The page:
The Medical Risks and Costs of Twins, Triplets And Beyond
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But twin, triplet and other multiple pregnancies come with an increased risk of premature birth, health problems, learning disabilities and other complications, not to mention the high financial cost of treating these moms and babies. And according to a report in The New York Times, doctors are now trying to curtail the increase in premature births spurred on by fertility treatments.In fact, the American Society for Reproductive Medicine is releasing new guidelines next week, at the group's annual meeting in Atlanta, to help doctors figure out how to minimize the transfer of excess embryos in women undergoing in vitro fertilization.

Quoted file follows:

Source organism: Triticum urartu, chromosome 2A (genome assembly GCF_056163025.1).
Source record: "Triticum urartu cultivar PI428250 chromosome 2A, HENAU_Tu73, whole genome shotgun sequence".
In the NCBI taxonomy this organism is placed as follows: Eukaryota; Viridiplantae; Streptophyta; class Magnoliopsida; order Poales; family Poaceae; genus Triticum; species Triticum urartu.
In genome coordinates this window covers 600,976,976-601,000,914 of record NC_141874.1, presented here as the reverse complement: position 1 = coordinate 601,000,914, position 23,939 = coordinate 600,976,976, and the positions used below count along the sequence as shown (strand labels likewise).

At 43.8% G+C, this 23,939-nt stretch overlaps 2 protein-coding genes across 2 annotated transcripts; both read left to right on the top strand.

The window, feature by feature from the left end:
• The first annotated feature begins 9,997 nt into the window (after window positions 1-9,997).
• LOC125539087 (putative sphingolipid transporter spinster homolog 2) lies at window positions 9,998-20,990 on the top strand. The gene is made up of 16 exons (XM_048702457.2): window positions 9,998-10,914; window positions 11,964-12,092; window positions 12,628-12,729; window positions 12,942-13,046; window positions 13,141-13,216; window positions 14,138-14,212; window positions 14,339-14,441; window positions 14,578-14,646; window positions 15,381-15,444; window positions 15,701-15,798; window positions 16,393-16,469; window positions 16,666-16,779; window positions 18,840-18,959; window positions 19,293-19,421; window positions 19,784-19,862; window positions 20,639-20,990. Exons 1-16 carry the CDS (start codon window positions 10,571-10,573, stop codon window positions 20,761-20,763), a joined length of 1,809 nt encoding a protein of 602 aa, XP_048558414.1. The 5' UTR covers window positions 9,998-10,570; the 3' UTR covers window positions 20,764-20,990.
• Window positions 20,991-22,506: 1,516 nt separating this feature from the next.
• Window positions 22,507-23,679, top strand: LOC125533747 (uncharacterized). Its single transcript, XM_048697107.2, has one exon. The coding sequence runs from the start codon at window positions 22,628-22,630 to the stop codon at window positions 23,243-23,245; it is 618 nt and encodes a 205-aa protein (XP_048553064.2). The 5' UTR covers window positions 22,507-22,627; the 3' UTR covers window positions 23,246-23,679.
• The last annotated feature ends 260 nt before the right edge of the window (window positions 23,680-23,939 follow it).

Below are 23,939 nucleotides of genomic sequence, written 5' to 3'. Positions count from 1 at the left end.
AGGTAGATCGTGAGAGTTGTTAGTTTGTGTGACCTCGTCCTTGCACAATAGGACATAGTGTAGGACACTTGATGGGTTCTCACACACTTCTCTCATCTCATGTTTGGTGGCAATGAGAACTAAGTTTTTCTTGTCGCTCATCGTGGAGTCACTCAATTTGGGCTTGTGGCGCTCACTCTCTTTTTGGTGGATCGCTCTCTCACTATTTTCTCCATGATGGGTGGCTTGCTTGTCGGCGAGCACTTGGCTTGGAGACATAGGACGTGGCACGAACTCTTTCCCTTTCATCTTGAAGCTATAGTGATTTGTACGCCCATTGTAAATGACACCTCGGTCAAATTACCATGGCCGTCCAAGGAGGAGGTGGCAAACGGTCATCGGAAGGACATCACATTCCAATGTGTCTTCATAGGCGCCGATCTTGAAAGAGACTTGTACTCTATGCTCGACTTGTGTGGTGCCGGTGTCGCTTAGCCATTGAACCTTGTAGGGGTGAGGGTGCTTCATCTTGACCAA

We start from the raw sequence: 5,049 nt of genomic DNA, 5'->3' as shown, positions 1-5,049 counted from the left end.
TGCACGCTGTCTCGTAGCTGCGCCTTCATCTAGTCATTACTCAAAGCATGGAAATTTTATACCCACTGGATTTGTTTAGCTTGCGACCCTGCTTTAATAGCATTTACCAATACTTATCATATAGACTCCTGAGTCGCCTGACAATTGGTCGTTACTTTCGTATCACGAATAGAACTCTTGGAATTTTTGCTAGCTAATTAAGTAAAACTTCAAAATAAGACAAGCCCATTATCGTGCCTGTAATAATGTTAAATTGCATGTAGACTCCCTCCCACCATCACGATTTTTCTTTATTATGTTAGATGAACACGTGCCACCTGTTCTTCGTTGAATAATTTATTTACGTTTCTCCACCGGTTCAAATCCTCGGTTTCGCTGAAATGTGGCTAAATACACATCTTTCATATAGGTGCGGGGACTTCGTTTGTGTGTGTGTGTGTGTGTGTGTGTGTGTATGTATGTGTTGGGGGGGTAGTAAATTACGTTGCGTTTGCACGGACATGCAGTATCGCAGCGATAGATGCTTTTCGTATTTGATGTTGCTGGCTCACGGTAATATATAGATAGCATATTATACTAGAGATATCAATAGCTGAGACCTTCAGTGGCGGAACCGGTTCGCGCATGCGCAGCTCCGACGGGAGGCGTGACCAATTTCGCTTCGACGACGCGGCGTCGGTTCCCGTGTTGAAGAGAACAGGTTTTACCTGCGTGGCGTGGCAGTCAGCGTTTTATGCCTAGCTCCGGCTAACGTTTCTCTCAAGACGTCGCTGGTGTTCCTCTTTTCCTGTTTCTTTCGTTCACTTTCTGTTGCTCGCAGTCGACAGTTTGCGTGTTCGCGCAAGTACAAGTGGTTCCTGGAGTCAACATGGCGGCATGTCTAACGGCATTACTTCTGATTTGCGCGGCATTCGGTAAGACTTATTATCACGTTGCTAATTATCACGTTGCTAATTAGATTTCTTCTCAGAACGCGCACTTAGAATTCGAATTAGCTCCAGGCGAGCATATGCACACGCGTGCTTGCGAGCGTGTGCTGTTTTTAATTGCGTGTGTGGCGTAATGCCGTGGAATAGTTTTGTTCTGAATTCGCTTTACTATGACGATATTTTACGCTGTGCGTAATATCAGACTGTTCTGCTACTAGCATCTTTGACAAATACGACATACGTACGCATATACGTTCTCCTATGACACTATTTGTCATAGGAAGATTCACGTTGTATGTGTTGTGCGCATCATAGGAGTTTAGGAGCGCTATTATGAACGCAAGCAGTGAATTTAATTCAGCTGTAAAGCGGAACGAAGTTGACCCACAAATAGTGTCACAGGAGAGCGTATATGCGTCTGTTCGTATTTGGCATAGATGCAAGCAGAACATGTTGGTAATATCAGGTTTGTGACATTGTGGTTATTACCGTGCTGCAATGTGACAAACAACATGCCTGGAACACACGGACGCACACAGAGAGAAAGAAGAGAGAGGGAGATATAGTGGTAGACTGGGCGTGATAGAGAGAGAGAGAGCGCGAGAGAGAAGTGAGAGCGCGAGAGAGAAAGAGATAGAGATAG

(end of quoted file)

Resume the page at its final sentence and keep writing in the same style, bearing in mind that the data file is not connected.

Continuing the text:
At issue, according to the paper: Hopeful parents-to-be are often footing the hefty IVF bill themselves, and want to increase their odds of a successful pregnancy. Doctors, on the other hand, want to raise their success rate, to lure in more patients. The result? More than one embryo is implanted.
In any case, according to the Society for Assisted Reproductive Technology, for many women under age 35, transferring more than one embryo doesn't increase their chances of pregnancy -- it only raises their odds of having two or more babies.
Related: More on Multiples